Over the years Lewis has sold nearly 1,000 items but is reluctant to disclose how much money she's made so far. She must be doing quite well because the proceeds have funded vacations, new clothes, homeschool curriculum, household items and more.
Although she and her husband Jack would like to expand the business someday, they would rather invest their time now with their sons instead of sales.
"I have a word of caution for other moms," Lewis said. "EBay can be fun, but it can also be addicting."
"Our children are small for such a short time. We don't want them to leave home remembering mom was on the computer a lot," she added.
Lewis usually devotes a couple of hours a week during the spring and fall months to keep up with her auctions, but chooses to work either early in the morning or during her children's nap time.
Sharon, who asked the Valley Record to withhold her last name, also values time with her husband and children. She has been selling items on eBay for the past year and a half and makes about $400 a month.
"I want to be home with my family and this affords me to stay home with them," she said. "It's been a lot of fun."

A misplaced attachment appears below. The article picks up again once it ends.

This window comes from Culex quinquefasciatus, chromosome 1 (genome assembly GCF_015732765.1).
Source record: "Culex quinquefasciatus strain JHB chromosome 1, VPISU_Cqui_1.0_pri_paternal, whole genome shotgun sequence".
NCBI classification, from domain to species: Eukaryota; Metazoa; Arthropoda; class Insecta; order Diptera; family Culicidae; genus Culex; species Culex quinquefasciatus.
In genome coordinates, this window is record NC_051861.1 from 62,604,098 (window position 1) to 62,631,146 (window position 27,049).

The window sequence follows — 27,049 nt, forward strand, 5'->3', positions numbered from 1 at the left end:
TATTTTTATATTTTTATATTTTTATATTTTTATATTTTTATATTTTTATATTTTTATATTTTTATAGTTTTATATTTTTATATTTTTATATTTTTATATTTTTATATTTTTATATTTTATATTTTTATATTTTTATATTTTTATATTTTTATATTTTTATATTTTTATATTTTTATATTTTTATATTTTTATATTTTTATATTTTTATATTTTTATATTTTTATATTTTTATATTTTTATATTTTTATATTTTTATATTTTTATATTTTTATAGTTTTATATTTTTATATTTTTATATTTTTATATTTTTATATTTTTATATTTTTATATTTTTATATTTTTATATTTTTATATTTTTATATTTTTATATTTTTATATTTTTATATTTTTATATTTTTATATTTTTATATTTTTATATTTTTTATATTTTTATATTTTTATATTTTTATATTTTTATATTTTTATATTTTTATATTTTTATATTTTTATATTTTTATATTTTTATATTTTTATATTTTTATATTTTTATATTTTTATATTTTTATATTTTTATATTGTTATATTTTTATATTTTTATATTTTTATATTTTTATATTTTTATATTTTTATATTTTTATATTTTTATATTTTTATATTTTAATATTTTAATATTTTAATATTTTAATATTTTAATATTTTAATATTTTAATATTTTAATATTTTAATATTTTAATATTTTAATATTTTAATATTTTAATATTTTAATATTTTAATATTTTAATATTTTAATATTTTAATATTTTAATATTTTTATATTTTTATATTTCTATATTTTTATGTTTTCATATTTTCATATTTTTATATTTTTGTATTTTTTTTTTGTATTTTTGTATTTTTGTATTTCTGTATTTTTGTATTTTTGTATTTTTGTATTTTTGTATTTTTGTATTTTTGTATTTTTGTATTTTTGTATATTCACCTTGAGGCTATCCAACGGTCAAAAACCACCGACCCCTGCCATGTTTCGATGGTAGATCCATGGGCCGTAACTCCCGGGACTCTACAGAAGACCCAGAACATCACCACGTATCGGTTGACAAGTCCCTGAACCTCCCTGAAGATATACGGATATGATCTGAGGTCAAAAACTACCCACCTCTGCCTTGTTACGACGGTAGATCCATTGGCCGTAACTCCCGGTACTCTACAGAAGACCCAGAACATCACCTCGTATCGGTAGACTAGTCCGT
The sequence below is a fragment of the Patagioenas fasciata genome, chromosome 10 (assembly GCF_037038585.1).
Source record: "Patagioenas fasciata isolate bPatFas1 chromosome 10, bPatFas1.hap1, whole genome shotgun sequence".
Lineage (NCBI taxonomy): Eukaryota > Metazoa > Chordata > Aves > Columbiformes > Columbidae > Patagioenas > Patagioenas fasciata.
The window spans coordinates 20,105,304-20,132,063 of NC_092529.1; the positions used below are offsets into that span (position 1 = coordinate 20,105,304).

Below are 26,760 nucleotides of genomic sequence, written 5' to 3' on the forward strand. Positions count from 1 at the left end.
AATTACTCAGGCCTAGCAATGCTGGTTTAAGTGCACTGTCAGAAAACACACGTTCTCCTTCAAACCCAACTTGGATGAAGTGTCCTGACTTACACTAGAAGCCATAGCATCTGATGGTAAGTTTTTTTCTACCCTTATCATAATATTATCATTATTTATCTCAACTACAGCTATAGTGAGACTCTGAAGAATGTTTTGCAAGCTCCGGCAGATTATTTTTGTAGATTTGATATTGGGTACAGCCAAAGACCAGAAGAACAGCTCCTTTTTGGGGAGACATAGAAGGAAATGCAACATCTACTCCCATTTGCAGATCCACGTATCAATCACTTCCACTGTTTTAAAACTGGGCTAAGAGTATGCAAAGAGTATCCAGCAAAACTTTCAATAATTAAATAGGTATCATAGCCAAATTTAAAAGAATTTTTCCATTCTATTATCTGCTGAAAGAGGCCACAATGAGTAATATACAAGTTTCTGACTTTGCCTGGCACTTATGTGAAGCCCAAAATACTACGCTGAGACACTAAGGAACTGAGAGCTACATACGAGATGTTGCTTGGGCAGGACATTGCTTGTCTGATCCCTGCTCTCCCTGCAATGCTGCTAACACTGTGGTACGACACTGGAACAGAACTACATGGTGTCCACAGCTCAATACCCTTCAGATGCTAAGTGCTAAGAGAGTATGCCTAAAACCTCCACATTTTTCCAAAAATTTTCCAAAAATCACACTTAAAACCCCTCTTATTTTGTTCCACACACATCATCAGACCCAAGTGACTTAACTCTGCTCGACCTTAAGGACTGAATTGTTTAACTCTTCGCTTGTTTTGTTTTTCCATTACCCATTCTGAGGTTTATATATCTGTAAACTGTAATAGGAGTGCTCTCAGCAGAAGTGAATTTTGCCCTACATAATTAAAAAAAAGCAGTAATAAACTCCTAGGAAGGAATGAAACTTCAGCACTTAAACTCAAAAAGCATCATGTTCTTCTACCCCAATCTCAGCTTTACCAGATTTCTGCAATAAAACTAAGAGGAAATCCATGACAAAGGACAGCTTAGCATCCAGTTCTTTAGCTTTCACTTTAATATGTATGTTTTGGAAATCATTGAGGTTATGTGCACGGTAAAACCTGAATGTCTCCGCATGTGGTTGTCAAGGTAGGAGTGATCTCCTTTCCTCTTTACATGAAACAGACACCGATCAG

The North Bend resident specializes in selling children's and women's clothing, exercise equipment and homeschool materials.
Her favorite success story is how she found a name-brand exercise gadget for a few dollars at a garage sale and sold it on eBay for much more.
"Where else can you pay $3 and turn around and sell it for $88," Sharon said. "The person on the other end is getting a good deal so you don't feel like you're ripping them off."
"It's one of the few markets where you get a good return for your money," she added.
Carnation resident Robin Sofola is one buyer who doesn't feel ripped off at all. In fact, this eBayer made about 150 purchases since 1996. She credits her history partially to her love for collectibles - specifically old Cream of Wheat advertisements and black Americana salt and pepper shakers from the 1930s, '40s and '50s - and clothes for her 3-year-old daughter Funmi.
"I don't have time to run to Marshalls and Ross. It's a hit and miss," she explained about looking for new brand name children's clothes at discounted prices. "So when you can just find it online and you don't have to pay the gas, and I get it below retail, it's a deal for me."
Sofola admits that buying on eBay can be very addicting. She's what is called a "sniper," a person who waits until the final moments of the auction to place their bid. Now, with advances in technology, an online company does the sniping for her.
"Before when I had to sit in front of the computer, I got an idea of what it's like to be addicted to gambling," she said. "It's a competition. Your adrenaline is going up and when I saw that I was the highest bid, I would jump up and down."
Now (with the automated sniper) it's not as exciting and not as competitive."
Perhaps Sofola will soon be able to experience a new thrill since she plans to start selling items on eBay, as well. Because as Lewis said, "Everyone has $1,000 worth of stuff in their home."